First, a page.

“I am your father,” “I’ll be back” and “…when this baby hits eighty-eight miles an hour…” have all become classics. As I have worked my way through the last couple of days, I have had to balance a lot of time in the office with HITEC. So naturally – another 80’s quote came to mind – “balance is key Daniel-san.”
One of the challenges I think we all face coming to HITEC is how to manage our “day jobs” while we are here. For vendors, I wonder sometimes if it is a bit easier – after all we’re all here (name that movie paraphrase!). While not everyone of their customers is onsite, a large number of them are. Do their mailboxes slow down, or like many an attendee, do they continue to pile up? Read More »
It is really exciting to be in Los Angeles for this year’s HITEC and so far so good. Monday evening’s opening party at the Belasco Theater was quite sensational. Good music, good food and drinks, and good conversations. Not to mention the elegance of the venue.
HITEC itself has been running quite smoothly. The registration and badge pick-up processes have been less cumbersome this year, thanks to the producers, HFTP. I was unable to attend Monday’s opening keynote. However, Tuesday’s keynote session on “The Collaborative Economy” presented by Rachel Botsman was very good. If you’ve never heard Rachel speak, you should check out her presentations on TedTalks and YouTube. You’ll not be disappointed. Read More »
That was funny, right? At this time, please visualize Monday’s keynote Douglas Merrill raising his hand (an inside joke if you weren’t there).
Tuesday’s keynote, Rachel Botsman, knocked it seriously out of the park (while scaring the pants off us). I will stop short of saying that by itself it justified the trip, but hearing speakers like her is why you should be here, if you aren’t (yesterdays L.A. HFTP Chapter/IBS party at Lucky Strike Lanes being another).
Ms. Botsman talked about the emerging (heck, it’s here) Collaborative Economy. Read More »
The first session of the day was also my favorite, “Building a Better Hotel Infrastructure” led by Robin Koetje, Ken Barnes and James Lingle. It was the sort of block-and-tackle information that I come to HITEC for. Here are a few of the many great points made:
- You’ve got to start with the environment. what are the brand standards and other decisions that are already made for you? What is the owner’s vision and mindset? Are they in it for the long haul, or to flip? Do they want to push the envelope in terms of technology and guest services, or play to the low denominator? What are the local requirements; for example is water abundant or scarce? Read More »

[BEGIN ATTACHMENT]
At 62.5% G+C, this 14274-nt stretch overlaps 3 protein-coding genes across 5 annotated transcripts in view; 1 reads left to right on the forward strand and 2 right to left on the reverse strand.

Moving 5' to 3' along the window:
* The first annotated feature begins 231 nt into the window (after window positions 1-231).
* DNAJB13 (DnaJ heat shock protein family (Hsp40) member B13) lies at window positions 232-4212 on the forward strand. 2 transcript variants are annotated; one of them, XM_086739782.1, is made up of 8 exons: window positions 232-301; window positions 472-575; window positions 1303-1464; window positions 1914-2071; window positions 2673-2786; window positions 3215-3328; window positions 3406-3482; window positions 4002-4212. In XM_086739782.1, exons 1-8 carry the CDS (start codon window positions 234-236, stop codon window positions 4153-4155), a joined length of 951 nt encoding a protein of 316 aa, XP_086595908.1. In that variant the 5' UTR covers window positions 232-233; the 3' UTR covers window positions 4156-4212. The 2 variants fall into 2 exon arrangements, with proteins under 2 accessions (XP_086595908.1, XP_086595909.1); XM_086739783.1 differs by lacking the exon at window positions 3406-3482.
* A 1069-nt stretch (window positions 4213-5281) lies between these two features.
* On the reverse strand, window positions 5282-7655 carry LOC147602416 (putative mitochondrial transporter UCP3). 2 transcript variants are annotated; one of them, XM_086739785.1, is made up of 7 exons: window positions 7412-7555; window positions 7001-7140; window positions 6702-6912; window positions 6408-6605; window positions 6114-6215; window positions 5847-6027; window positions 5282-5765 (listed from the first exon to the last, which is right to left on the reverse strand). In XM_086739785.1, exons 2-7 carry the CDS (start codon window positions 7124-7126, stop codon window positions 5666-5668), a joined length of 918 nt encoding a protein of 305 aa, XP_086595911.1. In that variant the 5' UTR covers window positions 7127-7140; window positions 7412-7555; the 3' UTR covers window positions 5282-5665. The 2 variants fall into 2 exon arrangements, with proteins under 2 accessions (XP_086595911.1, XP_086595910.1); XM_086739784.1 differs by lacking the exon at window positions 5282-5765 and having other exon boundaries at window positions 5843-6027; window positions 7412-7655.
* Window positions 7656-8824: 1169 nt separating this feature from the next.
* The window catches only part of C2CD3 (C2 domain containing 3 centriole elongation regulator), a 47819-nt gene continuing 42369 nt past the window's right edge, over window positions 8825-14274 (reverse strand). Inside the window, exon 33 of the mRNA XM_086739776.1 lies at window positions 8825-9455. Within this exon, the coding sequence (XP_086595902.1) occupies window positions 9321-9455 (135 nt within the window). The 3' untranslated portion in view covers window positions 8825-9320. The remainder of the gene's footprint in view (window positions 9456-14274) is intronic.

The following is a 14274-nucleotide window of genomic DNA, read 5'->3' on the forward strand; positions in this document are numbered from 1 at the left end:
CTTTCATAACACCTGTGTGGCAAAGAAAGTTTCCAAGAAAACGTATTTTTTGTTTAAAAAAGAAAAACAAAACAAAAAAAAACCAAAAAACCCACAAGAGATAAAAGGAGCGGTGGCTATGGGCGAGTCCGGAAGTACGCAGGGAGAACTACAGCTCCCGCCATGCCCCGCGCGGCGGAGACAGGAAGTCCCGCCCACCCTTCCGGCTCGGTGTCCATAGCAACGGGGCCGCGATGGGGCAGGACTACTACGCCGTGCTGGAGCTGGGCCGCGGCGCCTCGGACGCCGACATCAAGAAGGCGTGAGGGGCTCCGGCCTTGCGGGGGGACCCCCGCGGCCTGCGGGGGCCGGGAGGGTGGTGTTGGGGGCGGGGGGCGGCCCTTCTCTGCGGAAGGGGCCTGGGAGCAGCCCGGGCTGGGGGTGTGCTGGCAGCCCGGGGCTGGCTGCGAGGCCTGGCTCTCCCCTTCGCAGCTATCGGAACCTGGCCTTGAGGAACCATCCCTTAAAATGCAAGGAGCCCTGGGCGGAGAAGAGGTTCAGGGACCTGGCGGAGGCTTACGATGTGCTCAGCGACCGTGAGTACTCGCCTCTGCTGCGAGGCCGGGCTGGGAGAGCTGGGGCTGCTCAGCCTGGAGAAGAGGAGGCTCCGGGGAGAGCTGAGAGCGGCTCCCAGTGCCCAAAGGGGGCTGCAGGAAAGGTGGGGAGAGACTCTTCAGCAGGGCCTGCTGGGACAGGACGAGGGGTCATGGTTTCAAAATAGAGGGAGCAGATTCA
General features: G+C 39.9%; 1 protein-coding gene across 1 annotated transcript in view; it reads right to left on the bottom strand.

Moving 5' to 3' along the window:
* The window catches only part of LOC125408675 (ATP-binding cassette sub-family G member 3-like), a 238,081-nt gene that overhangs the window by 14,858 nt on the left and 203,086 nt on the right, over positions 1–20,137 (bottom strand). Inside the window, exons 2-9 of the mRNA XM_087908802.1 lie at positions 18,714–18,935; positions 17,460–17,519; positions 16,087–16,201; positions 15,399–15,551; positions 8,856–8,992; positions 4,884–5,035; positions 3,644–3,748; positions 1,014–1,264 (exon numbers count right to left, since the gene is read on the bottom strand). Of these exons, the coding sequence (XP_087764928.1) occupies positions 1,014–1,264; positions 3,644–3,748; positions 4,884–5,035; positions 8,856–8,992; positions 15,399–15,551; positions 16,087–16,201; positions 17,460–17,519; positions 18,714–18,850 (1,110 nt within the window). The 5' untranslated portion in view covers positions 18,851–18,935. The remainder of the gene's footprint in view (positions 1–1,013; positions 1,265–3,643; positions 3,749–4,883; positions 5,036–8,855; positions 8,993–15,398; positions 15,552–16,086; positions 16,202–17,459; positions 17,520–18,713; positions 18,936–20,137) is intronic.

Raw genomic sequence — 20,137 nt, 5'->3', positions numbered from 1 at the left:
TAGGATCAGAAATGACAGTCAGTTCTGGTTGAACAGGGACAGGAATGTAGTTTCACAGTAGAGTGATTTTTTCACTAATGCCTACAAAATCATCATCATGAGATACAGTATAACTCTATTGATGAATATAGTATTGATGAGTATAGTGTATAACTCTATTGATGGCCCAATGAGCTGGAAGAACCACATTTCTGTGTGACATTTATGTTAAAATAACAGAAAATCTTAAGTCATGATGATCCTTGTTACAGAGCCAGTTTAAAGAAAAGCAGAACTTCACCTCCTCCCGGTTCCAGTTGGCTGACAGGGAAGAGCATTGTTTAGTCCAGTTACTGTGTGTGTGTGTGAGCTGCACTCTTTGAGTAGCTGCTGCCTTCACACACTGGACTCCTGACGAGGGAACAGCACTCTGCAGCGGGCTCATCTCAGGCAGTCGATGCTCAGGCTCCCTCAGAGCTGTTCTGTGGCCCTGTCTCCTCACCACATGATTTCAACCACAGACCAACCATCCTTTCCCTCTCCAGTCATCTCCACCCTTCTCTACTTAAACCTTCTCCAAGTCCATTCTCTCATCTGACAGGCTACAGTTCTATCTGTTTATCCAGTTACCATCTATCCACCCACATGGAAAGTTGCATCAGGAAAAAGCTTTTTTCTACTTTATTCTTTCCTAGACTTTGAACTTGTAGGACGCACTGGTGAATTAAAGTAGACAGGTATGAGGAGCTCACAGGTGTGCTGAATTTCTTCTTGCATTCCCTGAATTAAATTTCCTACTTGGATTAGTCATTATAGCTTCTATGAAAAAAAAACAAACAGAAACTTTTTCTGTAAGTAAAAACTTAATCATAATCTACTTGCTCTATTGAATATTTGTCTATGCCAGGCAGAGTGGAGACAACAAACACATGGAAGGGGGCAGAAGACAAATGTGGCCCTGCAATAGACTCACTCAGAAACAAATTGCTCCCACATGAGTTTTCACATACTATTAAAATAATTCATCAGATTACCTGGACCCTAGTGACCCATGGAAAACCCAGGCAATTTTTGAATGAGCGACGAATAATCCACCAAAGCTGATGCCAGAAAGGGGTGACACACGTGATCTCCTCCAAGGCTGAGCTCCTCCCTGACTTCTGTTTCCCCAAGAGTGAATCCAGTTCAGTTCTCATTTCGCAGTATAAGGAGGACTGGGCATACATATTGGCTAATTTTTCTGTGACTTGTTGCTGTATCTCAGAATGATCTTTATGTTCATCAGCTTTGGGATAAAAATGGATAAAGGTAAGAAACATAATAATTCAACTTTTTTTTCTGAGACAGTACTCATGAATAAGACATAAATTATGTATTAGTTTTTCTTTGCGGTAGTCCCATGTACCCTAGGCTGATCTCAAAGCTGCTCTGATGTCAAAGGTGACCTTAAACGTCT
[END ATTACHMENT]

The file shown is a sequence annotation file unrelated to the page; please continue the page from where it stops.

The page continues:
I know it is early, but I am already hearing the same question I hear every year, “What do you think about the traffic on the show floor?” Everyone seems concerned about how many people are walking around at the show. I know it matters, but I have to wonder if it matters as much as we think. After all, the show floor is sold out and attendance seems strong from what I can see, even in the educational sessions.
Sometimes I think we judge the success of a show by how many people we have to squeeze past as we try to get to the next appointment. Do we take into consideration the size of the hall or the time of day or the people who are trying to get out early (we know who we are!) Read More »
HITEC is here again and this year we are heading for the City of Angels. If you’ve never visited Los Angeles, then this might also be a good opportunity to see what the city has to offer. I’ve been told that it’s an exciting city, but don’t ask me. Apart from a short flight change years ago, I’ve never spent time in L.A., so this trip should be interesting!
I assume that those of us attending HITEC 2014 are looking forward to interacting with exhibitors and expanding our knowledge through the educational sessions – all in an effort to discover what the available technology, new or old, can do for us. Some may also be excited about opportunities to network with peers, explore new business partnerships, or the chance to catch up with friends and colleagues. Hopefully, this year’s event will be exciting, interesting, and fruitful for all of us! Read More »
There are a lot of reasons to attend HITEC. For some, it is about the exhibit hall – the opportunity to address an issue or to see what’s new and exciting in the industry. For others, it is a social occasion – time to meet industry friends we see all too infrequently or have a blast at that big vendor bash. When I was on the hotelier side, it was my opportunity to meet nearly every vendor I did business with in one spot – I just expected them to be there (let’s face it – sometimes you can be more noticed by your lack of participation than the size of your booth). Read More »